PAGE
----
Privateer Profile: Justin Starling

Privateer Profile Justin Starling

February 6, 2014 12:25pm

A few days ago, Justin Starling emailed us explaining that the team he planned to ride for—Hansen Racing Team (HRT)—would no longer be running the 250SX East Region as originally planned. Starling, a three-year professional, had less than two weeks to put together a programit took him two days. Starling didn’t sit idly bye, sulking. He took command of his program and put enough together to go racing at the East Region opener in Dallas on February 15. We talked with the Florida native earlier this week about how it all came together.

Racer X: You’ve told us the team you planned to ride for, HRT, has shut down for the rest of the year. Can you take us through what happened and what your plans are moving forward?
Justin Starling: My mom got a text message from Todd Hansen [team owner] saying  the team would not be racing anymore after San Diego and that the semi was going to get parked and basically I was left without a ride. I had two options: I could give up and wait for something to happen or I could go out and make it happen. So overnight I made a list of what I would need to go racing and I got some great support from a lot of sponsors that were affiliated with HRT. And, Atlus Motorsports will be helping me out with some bikes, so we’ll be racing the East Coast still—starting in Dallas.

I’m sure you were pretty taken aback by this—as it’s two weeks before the opener—but what does it mean to quickly put something together and have a lot of the sponsors stick with you?
With it being so close to Dallas, and really not knowing what I was going to do, it means a lot to have support from the sponsors, and all the people that stepped up and helped me out, which aren’t even sponsors, just people that wanted to help out. It has been huge. It really shows that motocross is a family sport and to have the support to go do it is unbelievable.

Starling will make his 2014 debut at Dallas. 
Starling will make his 2014 debut at Dallas.  Photo: Simon Cudby

What will your setup be?
Last year I did it full privateer out of my truck and trailer and honestly it was probably one of the best times I’ve had racing. [It was great] to be able to do it the way I wanted to do it and having fun with my friends and go racing. That’s probably what will end up happening again this year—going with my truck and trailer. I may put my bike on the Team Gus rig for the races pretty far away and try to fly, if possible, but that will depend on funding.

Where did you stand as far as bikes go? What did you have to get to go racing?
I had my 2013 250 from last year. I did everything last year on one motorcycle and this year I really wanted to get a practice and a race bike. I made the call to Atlus Motorsports and they were willing to get me two bikes for a year. I was also able to get quite a bit of parts as well.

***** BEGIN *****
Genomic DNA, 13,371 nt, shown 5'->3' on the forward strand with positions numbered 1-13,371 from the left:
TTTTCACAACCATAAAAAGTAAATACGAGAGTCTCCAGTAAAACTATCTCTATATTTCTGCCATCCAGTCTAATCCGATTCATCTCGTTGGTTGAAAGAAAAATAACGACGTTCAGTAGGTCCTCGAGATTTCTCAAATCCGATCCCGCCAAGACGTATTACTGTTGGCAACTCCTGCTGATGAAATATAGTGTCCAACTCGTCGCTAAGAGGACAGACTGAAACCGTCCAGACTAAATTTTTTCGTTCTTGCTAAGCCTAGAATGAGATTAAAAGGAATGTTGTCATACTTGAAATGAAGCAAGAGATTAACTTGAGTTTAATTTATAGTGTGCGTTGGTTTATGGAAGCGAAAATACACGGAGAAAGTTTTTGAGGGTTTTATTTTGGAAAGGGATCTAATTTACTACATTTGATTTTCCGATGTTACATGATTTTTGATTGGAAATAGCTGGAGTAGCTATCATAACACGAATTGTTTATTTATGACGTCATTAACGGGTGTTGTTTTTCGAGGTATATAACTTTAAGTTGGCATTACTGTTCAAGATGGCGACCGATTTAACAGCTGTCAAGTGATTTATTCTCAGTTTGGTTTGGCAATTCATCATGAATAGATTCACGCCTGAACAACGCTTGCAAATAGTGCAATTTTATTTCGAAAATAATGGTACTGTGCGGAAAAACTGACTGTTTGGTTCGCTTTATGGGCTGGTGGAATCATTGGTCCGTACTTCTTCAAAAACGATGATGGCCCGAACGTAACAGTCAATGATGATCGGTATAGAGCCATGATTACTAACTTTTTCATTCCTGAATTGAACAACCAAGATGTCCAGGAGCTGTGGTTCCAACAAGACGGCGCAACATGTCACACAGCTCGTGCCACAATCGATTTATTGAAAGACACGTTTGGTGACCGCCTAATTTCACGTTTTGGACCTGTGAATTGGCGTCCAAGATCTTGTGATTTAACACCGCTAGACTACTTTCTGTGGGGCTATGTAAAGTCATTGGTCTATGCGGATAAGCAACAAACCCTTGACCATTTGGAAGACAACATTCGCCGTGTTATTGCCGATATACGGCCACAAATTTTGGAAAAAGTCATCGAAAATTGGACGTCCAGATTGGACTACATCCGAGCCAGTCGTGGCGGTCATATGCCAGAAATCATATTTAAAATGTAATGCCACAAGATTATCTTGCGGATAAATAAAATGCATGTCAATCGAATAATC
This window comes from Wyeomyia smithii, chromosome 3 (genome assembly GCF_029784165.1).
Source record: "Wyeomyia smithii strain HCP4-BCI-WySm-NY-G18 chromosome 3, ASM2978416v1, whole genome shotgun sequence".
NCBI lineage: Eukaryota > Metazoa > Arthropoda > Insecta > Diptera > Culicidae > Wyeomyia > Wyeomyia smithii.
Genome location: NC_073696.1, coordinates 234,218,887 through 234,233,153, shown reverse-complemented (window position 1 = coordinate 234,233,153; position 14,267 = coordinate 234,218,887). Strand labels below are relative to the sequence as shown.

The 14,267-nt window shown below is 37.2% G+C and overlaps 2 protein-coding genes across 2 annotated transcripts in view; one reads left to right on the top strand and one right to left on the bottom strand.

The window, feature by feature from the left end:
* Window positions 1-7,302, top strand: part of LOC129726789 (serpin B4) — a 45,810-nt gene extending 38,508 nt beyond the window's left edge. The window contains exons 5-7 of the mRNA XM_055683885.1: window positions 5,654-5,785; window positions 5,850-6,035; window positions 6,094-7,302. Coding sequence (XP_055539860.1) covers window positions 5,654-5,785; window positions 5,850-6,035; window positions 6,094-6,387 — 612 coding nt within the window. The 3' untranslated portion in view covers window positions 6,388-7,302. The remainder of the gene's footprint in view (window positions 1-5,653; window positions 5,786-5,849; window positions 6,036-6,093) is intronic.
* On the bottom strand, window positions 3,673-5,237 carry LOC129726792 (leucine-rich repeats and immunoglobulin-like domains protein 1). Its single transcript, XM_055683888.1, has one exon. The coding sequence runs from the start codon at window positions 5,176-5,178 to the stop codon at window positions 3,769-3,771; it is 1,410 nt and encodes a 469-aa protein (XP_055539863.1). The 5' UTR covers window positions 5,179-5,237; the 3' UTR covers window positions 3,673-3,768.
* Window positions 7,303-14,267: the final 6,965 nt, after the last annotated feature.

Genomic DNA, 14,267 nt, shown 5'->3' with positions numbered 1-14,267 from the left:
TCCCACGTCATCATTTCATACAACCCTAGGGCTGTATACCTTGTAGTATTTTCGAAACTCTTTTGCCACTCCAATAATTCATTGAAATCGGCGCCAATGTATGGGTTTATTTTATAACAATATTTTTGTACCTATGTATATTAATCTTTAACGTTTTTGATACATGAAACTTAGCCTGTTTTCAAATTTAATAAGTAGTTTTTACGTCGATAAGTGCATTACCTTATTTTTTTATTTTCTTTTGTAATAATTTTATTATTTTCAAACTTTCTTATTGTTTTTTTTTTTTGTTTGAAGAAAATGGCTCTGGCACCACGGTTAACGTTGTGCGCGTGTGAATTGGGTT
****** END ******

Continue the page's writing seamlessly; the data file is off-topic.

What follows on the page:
How much does this really change what you have for this year?
Honestly it hasn’t changed a whole lot. I’m physically the best prepared I’ve ever been. I’ve been training non-stop since around October. I haven’t had any bikes from HRT—they never got me any. Not a whole lot has changed. Now that I have bikes on the way, the sponsors that have stepped up to help me … everything has gone really well in the past day and a half. I think everything is better now than it was before and I can’t be thankful enough for that.

Starling lives and trains in Florida. 
Starling lives and trains in Florida.  Photo: Simon Cudby

You live down in the other mecca of motocross—Florida. Who are some of the guys you train with? And where do you ride most of the time?
I train at Zach Freeburg’s track a lot. I rode a lot with Zach before he went to California. Then I have my supercross track, which is more of a sandy track. I had Jimmy Decotis come out and train with me for a bit. I also ride at Stewart’s. But since they have been out in California I haven’t been out there. They come back after San Diego, so I will be back out there in a week.

A lot of people transition to Florida when they don’t have to be in California. What are some of the differences you see between the two?
I think Florida is the best place to be for training. It’s 85 degrees right now and sunny. You can get really nice clay in the dirt and there is no traffic like in California. There’s grass and trees unlike California. I think it’s a little more laid back. You can get your stuff done and at the end of the day if you want to you can go to the beach. It’s just a really laid back scene. I lived out in California for four months and couldn’t take it—I had to move back. I think everyone comes here for the fact that you can get your stuff done and go home and you’re not rushed around or sitting in traffic for three hours.

Thanks, Justin. Who would you like to thank for helping you this season?
Unit Clothing, Bell Helmets, 100% Goggles, Alpinestars, Rockstar Energy, Asterisk, Mika Metals, Pro Circuit, EnjoyMFG, Twin Air, Dunlop, Renegade Fuels, GPS Suspension, Engine Ice, Rockwell Watches, The Factory Metal Works, Works Connection, Atlus Motorsports, EXEO Entertainment INC, Todd Freeberg, Jon Pauk, Alex Fredrich, Mom and Dad and my girlfriend Kerstin.